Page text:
By Jared Eckert

Have you ever thought about how much people obsess over the things that come out of Washington, D.C., and Hollywood? On the same news stand you will see newspapers reporting on D.C. politics as well as magazines that give us the latest celebrity gossip. It seems that the happenings in these two cities generate most of the content sold at these stands.

From this small fact, it is clear that people in our nation are interested in and influenced by politics and culture. But have you ever stopped to ask which one has the greater influence? Have you ever wondered if the influence of one city determines the happenings of the other?

When thinking about the relation of civil society and politics, most people subscribe to one of two philosophies. On the one hand, there are those who believe that politics is downstream from civil society. On the other hand, there are others who think that civil society is downstream from politics.

Those who hold the former position think that politics—legislation, government officials, regulations, etc.—is always the product of civil society—arts, business, education, religion, etc. As a result, they elevate the influence of civil society as the sole arbiter of their nation’s political fate and moral climate. Some even go so far as to say that government should be radically minimized, even eliminated, because civil society is self-sufficient to shape and organize people.

Those who hold the latter opinion think that civil society is the product of politics. These individuals tend to idolize the influence of politicians and elected officials, sometime to the extent that they think the state should take total control.

So which is true?

As with most contrasting views, the truth is somewhere in the middle.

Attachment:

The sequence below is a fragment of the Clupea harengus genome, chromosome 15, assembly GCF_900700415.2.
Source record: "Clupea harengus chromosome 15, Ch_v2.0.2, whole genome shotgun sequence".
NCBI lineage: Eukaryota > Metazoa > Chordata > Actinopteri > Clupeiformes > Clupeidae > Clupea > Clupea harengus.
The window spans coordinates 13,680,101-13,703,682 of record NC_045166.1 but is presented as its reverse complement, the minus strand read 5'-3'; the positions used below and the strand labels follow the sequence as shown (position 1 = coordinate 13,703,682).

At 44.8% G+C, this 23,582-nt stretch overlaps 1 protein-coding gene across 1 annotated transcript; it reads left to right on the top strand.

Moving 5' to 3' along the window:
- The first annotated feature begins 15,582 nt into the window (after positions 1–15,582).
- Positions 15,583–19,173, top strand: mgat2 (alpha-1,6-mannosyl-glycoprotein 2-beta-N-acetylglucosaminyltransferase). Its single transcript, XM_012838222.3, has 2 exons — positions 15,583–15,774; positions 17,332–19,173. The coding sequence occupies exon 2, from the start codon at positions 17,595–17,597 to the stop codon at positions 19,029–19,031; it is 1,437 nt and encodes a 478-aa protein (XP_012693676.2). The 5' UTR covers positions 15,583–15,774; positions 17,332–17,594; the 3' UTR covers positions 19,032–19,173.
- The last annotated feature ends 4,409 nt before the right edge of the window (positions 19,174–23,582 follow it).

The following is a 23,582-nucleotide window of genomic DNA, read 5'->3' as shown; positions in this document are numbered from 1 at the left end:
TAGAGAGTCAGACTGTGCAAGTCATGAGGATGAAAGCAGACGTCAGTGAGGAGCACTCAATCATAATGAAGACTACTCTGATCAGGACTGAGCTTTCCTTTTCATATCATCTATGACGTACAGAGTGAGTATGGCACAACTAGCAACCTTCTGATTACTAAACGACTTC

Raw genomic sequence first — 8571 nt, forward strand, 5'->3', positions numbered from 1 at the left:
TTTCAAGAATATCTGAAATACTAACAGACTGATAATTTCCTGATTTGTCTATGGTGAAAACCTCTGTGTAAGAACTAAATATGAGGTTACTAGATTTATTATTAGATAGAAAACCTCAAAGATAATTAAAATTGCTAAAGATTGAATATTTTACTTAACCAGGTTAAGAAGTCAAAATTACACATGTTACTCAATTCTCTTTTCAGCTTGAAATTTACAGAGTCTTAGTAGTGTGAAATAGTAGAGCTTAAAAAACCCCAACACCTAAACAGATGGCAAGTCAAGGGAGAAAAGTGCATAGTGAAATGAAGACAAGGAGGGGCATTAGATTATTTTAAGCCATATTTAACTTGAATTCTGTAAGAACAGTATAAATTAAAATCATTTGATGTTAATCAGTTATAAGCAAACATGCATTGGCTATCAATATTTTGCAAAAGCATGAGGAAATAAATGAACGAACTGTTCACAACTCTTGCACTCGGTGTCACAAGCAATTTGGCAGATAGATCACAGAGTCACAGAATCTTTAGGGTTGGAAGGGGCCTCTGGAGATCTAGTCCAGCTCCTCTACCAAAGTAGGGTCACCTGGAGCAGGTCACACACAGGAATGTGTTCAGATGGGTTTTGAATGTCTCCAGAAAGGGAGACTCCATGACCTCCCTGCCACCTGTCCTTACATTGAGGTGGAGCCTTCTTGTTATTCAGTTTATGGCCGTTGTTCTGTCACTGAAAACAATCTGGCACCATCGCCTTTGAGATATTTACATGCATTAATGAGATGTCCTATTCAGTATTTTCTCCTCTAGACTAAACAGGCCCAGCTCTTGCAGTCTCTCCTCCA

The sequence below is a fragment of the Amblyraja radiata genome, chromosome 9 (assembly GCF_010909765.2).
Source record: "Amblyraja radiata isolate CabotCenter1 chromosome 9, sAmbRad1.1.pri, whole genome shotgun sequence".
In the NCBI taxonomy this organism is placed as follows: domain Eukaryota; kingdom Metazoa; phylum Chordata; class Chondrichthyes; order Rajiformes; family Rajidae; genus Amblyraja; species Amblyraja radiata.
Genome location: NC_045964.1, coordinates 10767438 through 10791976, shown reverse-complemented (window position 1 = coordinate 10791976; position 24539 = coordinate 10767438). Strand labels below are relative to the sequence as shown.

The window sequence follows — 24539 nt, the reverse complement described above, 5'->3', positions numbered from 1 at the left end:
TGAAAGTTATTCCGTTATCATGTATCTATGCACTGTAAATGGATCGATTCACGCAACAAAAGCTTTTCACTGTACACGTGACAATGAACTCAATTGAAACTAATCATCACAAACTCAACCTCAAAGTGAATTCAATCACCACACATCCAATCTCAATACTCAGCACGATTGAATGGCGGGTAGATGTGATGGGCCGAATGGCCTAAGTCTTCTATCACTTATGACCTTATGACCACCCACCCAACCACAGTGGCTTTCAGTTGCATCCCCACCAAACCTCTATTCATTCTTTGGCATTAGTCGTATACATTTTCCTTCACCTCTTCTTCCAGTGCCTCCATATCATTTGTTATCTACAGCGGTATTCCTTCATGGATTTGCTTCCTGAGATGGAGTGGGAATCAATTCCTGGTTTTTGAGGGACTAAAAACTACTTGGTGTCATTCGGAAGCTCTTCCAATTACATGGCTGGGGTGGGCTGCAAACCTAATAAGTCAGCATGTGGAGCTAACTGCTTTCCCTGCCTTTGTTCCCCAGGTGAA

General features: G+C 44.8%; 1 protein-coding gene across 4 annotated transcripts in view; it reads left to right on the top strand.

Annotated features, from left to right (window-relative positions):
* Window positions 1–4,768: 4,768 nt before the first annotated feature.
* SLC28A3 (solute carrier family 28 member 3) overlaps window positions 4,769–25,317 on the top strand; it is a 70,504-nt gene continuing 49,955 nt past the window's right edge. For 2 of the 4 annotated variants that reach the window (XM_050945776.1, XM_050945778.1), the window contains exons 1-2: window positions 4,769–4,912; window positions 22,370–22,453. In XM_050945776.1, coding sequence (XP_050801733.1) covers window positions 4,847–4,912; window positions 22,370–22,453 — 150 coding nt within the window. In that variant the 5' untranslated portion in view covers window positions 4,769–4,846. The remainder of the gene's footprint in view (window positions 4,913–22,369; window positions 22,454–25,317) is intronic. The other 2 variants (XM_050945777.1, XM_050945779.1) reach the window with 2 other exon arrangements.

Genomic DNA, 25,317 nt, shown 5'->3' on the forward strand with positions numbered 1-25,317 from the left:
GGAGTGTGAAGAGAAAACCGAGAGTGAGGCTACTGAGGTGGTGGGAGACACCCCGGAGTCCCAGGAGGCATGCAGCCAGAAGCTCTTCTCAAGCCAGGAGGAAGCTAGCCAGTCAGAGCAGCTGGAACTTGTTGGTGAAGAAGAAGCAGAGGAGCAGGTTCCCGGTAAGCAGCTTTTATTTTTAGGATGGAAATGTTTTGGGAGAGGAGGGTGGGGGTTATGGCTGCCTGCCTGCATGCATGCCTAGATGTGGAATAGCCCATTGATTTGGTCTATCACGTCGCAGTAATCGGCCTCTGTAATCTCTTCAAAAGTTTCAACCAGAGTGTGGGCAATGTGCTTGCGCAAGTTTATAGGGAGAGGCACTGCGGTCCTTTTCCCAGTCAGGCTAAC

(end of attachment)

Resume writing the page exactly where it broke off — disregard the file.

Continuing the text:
In this case, both civil society and politics exert mutual and simultaneous influence on one another.

Perhaps it is best to think of politics and civil society as two continents that border the same ocean. The waves move away from one shore to the other shore and then back the other way. Thus, both shores are hit by waves sent from the other. Given enough time, these waves will shape the contours of each continent.

In the end, we cannot deem one to be of greater weight than the other. Our laws will shape the way we and our fellow citizens view the world, and so will our culture. The two prop each other up. To dispense with one is to let the other fall flat.

Still, it is important to keep in mind that the mere existence of the two together does not itself enable a regime to flourish. For a regime to flourish, we will need both good politics and good culture. The two are synergistic. If the one is bad the other will suffer. If the one is good, the other will likely thrive.

Ultimately, if we want our nation to thrive, we will need individuals who are willing to work at forming both politics and civil society for good. The Windrose Project is raising up leaders to do just that!